Friend or foe? Effects of eelgrass density on filter feeder biomass and condition index in a multi-habitat living shoreline

Picture 2.jpg
Project Number
Project Date Range
Funding Agency
National Oceanic and Atmospheric Administration (NOAA)
Focus Area(s)
Healthy Coastal Ecosystems, Resilient Coastal Communities and Economies

The Newport Bay Living Shorelines project, a collaboration with researchers from CSU Fullerton, CSU Long Beach, and Orange County Coastkeeper in Southern California, is working to understand if oyster and eelgrass beds restored alone or in combination with one another can act as living shorelines that promote shoreline resiliency, habitat creation, and support ecosystems. One open question is whether Olympia oysters (Ostrea lurida) and eelgrass (Zostera marina) may benefit or harm one another when restored together. Eelgrass increases sedimentation (e.g., sand, silt, mud, etc.) and may smother stationary filter feeders in nearby oyster beds. Impacts of sedimentation on oysters depend on where sediment is deposited and whether oyster growth outpaces sedimentation rates. 
To determine whether eelgrass-induced sedimentation is stressful on oysters, the team will evaluate the health (via calculated condition indices) and filtration potential (using biomass as a proxy) of oysters and other filter-feeding bivalves that recruit to the restored oyster beds as a function of adjacent eelgrass density and eelgrass-induced sedimentation.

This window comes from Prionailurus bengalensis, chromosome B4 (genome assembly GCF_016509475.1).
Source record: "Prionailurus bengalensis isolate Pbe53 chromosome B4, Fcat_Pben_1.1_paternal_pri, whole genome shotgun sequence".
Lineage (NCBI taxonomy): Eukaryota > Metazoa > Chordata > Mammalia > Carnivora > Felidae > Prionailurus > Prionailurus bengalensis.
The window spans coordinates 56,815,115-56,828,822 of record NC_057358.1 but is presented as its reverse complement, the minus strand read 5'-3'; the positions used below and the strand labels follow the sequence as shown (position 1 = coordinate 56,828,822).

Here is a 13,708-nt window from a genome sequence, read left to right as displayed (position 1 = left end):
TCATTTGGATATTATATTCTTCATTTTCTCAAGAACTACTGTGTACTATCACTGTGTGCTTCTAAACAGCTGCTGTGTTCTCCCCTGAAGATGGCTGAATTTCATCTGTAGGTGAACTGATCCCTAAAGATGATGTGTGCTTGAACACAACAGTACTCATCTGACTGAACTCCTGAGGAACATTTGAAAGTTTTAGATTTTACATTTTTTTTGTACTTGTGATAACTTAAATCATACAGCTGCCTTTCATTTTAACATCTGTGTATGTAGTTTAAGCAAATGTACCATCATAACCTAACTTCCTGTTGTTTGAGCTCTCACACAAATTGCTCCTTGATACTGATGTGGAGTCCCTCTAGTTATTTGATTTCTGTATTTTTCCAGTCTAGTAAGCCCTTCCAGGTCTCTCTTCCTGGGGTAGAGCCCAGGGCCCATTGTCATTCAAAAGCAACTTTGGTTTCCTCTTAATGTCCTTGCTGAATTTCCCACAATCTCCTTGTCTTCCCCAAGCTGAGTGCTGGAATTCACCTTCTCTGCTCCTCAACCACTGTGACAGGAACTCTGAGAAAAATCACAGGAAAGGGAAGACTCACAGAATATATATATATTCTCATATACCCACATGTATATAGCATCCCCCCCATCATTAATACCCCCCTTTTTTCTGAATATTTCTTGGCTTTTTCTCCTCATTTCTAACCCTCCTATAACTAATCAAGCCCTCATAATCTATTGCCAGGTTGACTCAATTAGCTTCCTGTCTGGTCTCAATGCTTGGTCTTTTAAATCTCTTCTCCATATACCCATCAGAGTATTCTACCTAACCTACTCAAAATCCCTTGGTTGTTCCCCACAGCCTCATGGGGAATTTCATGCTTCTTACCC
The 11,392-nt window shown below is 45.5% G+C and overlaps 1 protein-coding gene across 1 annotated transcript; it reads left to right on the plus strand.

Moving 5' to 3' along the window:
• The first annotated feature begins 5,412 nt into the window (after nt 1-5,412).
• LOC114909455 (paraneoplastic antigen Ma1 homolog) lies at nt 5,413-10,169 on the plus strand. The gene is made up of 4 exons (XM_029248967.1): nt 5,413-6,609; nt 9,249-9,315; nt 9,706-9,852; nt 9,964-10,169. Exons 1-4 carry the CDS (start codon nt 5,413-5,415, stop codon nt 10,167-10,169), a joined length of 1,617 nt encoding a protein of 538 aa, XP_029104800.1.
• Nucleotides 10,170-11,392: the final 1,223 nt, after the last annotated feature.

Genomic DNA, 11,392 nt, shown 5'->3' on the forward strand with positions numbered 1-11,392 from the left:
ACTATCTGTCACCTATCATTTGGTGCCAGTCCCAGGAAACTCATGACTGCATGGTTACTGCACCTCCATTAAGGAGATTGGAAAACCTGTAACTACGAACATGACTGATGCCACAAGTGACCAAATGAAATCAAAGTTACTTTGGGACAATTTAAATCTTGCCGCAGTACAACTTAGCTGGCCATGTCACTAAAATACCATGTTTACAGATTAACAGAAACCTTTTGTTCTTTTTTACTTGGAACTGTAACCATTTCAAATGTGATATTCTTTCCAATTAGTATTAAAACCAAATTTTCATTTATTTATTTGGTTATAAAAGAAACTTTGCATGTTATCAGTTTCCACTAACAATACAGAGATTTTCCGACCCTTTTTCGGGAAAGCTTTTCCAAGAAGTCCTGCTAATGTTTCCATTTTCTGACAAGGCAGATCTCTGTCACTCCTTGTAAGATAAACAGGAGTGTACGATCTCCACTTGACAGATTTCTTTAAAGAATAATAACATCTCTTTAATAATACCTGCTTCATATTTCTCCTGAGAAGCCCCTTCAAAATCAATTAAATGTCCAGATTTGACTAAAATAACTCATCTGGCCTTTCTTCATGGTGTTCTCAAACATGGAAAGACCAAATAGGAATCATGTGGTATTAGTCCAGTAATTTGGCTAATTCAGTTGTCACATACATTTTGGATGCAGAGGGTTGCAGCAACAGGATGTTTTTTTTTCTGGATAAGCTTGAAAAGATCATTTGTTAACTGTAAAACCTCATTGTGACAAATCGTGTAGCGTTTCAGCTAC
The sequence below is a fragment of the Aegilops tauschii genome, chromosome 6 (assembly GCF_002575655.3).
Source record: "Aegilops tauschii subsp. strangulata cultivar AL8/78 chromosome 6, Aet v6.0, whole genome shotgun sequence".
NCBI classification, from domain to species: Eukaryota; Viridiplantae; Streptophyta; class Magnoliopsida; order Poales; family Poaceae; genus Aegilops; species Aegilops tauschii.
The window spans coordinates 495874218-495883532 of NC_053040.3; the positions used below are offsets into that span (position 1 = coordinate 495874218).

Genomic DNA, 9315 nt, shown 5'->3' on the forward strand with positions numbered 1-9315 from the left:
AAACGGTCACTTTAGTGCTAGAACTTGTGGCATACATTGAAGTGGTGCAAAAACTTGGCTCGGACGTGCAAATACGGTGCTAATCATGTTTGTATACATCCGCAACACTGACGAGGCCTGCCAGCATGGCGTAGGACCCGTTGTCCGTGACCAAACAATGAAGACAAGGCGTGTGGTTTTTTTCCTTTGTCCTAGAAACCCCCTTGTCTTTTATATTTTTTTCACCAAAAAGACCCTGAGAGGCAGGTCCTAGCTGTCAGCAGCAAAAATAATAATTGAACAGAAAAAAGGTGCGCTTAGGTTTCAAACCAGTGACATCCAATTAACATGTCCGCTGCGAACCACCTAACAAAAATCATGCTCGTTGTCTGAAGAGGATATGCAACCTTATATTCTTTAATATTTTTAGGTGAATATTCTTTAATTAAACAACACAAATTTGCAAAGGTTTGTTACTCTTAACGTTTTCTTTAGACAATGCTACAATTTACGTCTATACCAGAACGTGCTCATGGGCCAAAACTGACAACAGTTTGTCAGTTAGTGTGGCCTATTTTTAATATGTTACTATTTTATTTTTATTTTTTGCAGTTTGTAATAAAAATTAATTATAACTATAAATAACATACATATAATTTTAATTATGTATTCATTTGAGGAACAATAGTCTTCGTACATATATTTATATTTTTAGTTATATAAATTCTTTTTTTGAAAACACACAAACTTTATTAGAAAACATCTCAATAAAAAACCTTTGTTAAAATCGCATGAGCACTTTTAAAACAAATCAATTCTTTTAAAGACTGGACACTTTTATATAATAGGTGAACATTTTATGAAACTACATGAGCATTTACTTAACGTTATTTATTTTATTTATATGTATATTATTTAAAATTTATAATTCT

The research will assess the efficacy of methods to restore ecosystems and inform science-based and cost-effective adaptive management. The research team seeks to provide a better understanding of the relationship filter feeders share with eelgrass and sedimentation, thereby informing future management decisions about whether to restore these living shoreline species together or in isolation. Overall, this work intends to protect coastal homes while simultaneously enhancing coastal and marine biodiversity in the face of sea level rise.

Principal Investigators
Brandon Quintana
California State University, Fullerton (CSU Fullerton)
Co-principal Investigators
Danielle Zacherl
California State University, Fullerton (CSU Fullerton)

Related News